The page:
Keep in mind that although a password or splash screen can stop a thief from using a stolen projector, it doesn’t do anything to stop the theft. It’s a good idea to put a label or sign on or near the projector announcing that it can’t be used without the password. Make sure the text is big enough so it’s hard to miss. (If you put it on the projector itself, be careful not to interfere with any cooling slots.)
Keep in mind too that you need to guard against losing the password, or being locked out of using the projector because someone changed it-whether an ex-employee on the way out the door or someone who just forgot to let people know the new password. In some cases you can give the dealer or manufacturer the serial number to get a code to override the password. Another approach lets you generate a code from the projector that the dealer or manufacturer can use to determine the password. In either case, once you confirm your ownership, you should be able to get a code that lets you use the projector again.
Passwords are all good and well, but they won’t stop anyone from walking away with the projector. For that you need physical security. Look for a Kensington lock slot for attaching a cable with a Kensington lock, a security slot you can thread a cable through or a security bar that you can wrap a cable around (often by threading the cable through the security slot). The point is to let you tie the projector to something else that won’t move, using a sturdy, reinforced cable.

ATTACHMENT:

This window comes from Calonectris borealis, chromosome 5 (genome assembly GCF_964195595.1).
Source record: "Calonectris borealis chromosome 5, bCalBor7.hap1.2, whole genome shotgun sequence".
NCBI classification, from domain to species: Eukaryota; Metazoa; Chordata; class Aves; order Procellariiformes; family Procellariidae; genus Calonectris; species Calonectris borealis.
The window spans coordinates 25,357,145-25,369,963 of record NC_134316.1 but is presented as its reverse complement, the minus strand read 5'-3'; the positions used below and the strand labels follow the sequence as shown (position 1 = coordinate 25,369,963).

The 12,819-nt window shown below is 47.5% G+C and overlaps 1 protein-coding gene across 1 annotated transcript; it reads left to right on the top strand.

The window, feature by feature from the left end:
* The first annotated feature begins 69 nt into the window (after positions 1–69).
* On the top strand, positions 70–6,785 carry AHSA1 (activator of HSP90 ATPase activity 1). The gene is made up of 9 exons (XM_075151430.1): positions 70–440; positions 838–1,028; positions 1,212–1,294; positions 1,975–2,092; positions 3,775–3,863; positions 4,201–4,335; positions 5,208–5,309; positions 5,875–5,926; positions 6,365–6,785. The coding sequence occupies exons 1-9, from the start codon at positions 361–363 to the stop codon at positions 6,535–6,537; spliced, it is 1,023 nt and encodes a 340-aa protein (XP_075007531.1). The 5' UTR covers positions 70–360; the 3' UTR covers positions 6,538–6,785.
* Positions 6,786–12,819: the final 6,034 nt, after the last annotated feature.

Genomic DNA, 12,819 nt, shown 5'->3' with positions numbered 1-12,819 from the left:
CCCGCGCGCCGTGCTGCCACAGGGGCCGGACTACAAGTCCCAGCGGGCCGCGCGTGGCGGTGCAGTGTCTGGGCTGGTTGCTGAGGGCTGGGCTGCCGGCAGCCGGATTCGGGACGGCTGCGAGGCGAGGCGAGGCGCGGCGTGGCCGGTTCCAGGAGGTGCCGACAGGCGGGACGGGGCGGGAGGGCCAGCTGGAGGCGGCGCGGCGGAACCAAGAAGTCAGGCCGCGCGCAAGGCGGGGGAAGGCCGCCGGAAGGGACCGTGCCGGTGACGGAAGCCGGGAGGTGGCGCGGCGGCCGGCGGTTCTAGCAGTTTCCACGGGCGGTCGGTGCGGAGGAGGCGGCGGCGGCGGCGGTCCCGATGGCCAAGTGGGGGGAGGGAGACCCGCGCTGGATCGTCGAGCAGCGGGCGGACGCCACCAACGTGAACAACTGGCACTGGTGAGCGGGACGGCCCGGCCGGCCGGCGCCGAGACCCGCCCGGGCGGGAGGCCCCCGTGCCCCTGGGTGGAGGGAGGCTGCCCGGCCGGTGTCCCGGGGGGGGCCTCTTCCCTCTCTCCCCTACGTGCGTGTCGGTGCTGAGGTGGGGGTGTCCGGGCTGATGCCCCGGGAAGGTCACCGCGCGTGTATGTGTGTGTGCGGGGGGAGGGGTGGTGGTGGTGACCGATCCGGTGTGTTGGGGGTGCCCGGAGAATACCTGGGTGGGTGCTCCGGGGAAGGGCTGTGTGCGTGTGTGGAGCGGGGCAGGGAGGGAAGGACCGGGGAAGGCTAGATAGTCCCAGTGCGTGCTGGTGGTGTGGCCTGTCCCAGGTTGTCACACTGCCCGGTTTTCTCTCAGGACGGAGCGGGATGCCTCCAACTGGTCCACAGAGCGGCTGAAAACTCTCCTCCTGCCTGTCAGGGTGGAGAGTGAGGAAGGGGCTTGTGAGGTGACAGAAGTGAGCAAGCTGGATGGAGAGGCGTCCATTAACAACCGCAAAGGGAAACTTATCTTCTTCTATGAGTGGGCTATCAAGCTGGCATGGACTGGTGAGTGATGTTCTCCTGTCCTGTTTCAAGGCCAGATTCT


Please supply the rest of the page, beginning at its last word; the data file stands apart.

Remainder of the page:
Simply installing the projector in a ceiling mount offers some level of protection against casual theft, since it takes more time to remove the projector from the mount than pick up a loose projector and stuff it in a bag. Some ceiling mounts are designed with security in mind, and include lock and key mechanisms to protect the projector. Using a security cable in combination with a ceiling mount is even more secure.
A last line of defense against theft is an alarm. A thief may know the projector’s password and not worry about being seen removing the projector from its mount, but he or she is bound to attract attention walking through the office with an alarm screaming from the bag he or she is carrying. A few projectors have their own built-in motion-sensitive alarms. You can also buy one separately and mount it on any projector, typically using epoxy that comes with the alarm. Another variation is an alarm that goes off when a tether is cut or unplugged.
Remote Administration and Wi-Fi Network Control